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With advance voting expected to reach record levels this general election, we wonder if enough is understood about the impact of this trend.
More than 1,282,470 votes had been cast by yesterday compared with the total 1,240,740 advance votes last election.
It seems likely the Electoral Commission’s earlier prediction that 60% of voters will vote early will turn out to be an under-estimate.
The early days of voting were not glitch-free. This was perhaps understandable, now we know the commission’s preferred delayed election date was November 21, because it considered an earlier date would not allow enough time to reinstate advance and election day voting services.
In the previous election, 47% of voters cast votes before polling day, almost double the percentage in the 2014 election.
However, the emphasis on advance voting (which has included offering more polling places) and its increasing popularity in the last couple of elections has not had a huge impact on the overall turnout.
Last election, 79.8% of eligible voters cast a ballot, a couple of percentage points higher than the 2014 election. But while the 2017 result was touted as the highest turnout since 2005, it is worth noting that the percentage that year was 80.9 with only 9% of the total votes cast from advanced voting.
This year, concerns about Covid-19 may have played a part in the enthusiasm for early voting. Campaign fatigue may be setting in for some following the change of the election date from September to October and voting early might allow them to tune out.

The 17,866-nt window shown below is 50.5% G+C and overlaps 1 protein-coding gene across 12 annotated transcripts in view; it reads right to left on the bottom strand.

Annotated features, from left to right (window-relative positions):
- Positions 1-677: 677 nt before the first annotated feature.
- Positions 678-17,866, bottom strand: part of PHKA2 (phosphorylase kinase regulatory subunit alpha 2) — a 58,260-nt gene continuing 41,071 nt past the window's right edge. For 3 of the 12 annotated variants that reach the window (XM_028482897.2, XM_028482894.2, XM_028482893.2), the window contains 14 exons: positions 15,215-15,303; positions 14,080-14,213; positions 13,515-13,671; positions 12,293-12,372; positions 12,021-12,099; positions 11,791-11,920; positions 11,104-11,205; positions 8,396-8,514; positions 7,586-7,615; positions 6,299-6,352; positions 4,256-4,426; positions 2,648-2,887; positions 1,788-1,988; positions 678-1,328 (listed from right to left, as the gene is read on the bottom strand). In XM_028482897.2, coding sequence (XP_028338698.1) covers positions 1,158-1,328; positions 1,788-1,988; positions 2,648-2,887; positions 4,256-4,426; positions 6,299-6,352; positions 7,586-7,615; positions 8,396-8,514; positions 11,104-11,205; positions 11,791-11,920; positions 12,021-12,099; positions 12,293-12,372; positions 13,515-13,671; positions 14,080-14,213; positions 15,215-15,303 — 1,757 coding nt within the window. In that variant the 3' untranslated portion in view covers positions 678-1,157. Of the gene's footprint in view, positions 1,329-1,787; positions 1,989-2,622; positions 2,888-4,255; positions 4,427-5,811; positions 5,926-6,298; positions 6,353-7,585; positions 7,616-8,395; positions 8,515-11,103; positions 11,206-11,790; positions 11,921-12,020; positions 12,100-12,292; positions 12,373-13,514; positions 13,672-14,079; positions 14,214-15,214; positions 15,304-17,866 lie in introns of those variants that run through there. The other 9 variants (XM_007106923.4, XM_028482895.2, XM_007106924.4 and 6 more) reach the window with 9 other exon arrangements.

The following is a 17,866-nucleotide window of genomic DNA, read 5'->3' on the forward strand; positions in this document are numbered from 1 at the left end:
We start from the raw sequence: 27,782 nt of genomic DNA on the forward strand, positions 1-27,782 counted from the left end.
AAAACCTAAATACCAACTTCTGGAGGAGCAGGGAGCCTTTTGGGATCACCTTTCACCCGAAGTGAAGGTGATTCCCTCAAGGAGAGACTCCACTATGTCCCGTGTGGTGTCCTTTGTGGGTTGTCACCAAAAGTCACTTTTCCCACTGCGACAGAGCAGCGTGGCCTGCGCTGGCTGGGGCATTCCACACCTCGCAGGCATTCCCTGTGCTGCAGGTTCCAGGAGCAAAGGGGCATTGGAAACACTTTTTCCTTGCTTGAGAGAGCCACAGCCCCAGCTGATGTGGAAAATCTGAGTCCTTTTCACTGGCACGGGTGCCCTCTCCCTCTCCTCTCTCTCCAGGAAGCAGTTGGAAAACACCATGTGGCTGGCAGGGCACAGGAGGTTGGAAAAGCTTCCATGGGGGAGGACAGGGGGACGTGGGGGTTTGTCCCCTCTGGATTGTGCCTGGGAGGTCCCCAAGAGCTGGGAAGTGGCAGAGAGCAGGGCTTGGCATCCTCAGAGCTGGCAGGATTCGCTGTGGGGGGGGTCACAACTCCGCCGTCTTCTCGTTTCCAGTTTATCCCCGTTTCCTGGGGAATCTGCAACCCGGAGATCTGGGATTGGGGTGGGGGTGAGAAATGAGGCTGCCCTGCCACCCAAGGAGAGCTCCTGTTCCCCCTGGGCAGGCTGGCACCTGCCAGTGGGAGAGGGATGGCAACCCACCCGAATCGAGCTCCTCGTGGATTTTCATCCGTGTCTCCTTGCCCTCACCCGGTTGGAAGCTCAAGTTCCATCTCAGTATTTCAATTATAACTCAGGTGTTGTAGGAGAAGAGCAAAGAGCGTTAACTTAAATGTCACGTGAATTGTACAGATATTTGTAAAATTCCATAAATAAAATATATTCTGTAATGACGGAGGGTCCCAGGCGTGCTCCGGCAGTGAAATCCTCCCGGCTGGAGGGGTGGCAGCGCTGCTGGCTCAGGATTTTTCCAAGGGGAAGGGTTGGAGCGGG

Whether this year’s early voting will mean a much larger turnout than usual or just an incredibly quiet election day is yet to be seen.
Similarly, it is too early to tell if there will be a big leap in young people voting, although it is good news that their registrations are up. This year it will also be possible to register and vote on election day, unlike previous elections.
What influence political poll news might have on early voting is not clear and there will be differing views on this too. Are they valuable information for early voters, or do political polls published in the advance voting period detract from the "purity" of voting, perhaps encouraging those drawn to a minor party to vote elsewhere if their first choice is seen to be unlikely to meet the threshold? On election day, the publishing of a poll would be illegal.
Advance voting in large numbers must provide a few headaches for campaign organisers. Drip-feeding policies close to the election might be counter-productive, but on the other hand putting out policy too early risks turning off those voters who like to wait until election day. Early voters also cannot consider any major events occurring in the dying days of the campaign.
In its 2017 report, the commission noted the election day campaign rules where hoardings and other electioneering material is banned were inconsistent with what applies to advance voting. It acknowledged there were differing opinions on this with some arguing the restrictions reduced opportunities to promote participation while others strongly supported the longstanding campaign-free election day.
Mainstream media know they cannot publish anything on election day which might be considered to influence voters, but we wonder how widely understood the rules around social media and other internet sites are.
The commission said of all the issues at the 2017 election, scrutineers in polling places wearing rosettes attracted the most complaints from voters. However, its recommendation the Electoral Act prohibit the wearing of party lapel badges or rosettes in all voting places was not enacted for this election.
We are hopeful that there will be in-depth analysis of all these issues following the election and plenty of time allowed for careful consideration of any changes deemed necessary before 2023.